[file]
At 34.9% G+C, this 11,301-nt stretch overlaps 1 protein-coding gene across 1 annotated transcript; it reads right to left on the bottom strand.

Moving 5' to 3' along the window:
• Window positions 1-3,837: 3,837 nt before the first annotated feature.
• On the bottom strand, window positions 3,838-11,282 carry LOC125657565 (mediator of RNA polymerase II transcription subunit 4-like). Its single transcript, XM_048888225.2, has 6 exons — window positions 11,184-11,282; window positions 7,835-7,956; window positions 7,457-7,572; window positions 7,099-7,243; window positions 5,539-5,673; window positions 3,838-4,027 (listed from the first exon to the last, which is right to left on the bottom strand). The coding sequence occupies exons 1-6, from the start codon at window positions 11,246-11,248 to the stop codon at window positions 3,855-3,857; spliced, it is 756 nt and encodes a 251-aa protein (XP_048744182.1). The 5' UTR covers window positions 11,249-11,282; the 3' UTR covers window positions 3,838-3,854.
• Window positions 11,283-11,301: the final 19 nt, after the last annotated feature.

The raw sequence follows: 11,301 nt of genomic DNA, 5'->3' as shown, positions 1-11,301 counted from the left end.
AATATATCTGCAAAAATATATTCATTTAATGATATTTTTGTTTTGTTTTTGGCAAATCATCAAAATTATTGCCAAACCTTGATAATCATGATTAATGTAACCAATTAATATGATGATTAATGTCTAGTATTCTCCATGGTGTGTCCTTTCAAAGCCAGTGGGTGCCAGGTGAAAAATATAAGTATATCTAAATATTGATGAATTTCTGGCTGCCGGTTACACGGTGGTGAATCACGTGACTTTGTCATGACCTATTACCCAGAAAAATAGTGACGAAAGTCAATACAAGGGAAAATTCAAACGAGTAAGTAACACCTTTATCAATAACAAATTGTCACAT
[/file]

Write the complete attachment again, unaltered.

At 34.9% G+C, this 11,301-nt stretch overlaps 1 protein-coding gene across 1 annotated transcript; it reads right to left on the bottom strand.

Moving 5' to 3' along the window:
• Window positions 1-3,837: 3,837 nt before the first annotated feature.
• On the bottom strand, window positions 3,838-11,282 carry LOC125657565 (mediator of RNA polymerase II transcription subunit 4-like). Its single transcript, XM_048888225.2, has 6 exons — window positions 11,184-11,282; window positions 7,835-7,956; window positions 7,457-7,572; window positions 7,099-7,243; window positions 5,539-5,673; window positions 3,838-4,027 (listed from the first exon to the last, which is right to left on the bottom strand). The coding sequence occupies exons 1-6, from the start codon at window positions 11,246-11,248 to the stop codon at window positions 3,855-3,857; spliced, it is 756 nt and encodes a 251-aa protein (XP_048744182.1). The 5' UTR covers window positions 11,249-11,282; the 3' UTR covers window positions 3,838-3,854.
• Window positions 11,283-11,301: the final 19 nt, after the last annotated feature.

The raw sequence follows: 11,301 nt of genomic DNA, 5'->3' as shown, positions 1-11,301 counted from the left end.
AATATATCTGCAAAAATATATTCATTTAATGATATTTTTGTTTTGTTTTTGGCAAATCATCAAAATTATTGCCAAACCTTGATAATCATGATTAATGTAACCAATTAATATGATGATTAATGTCTAGTATTCTCCATGGTGTGTCCTTTCAAAGCCAGTGGGTGCCAGGTGAAAAATATAAGTATATCTAAATATTGATGAATTTCTGGCTGCCGGTTACACGGTGGTGAATCACGTGACTTTGTCATGACCTATTACCCAGAAAAATAGTGACGAAAGTCAATACAAGGGAAAATTCAAACGAGTAAGTAACACCTTTATCAATAACAAATTGTCACAT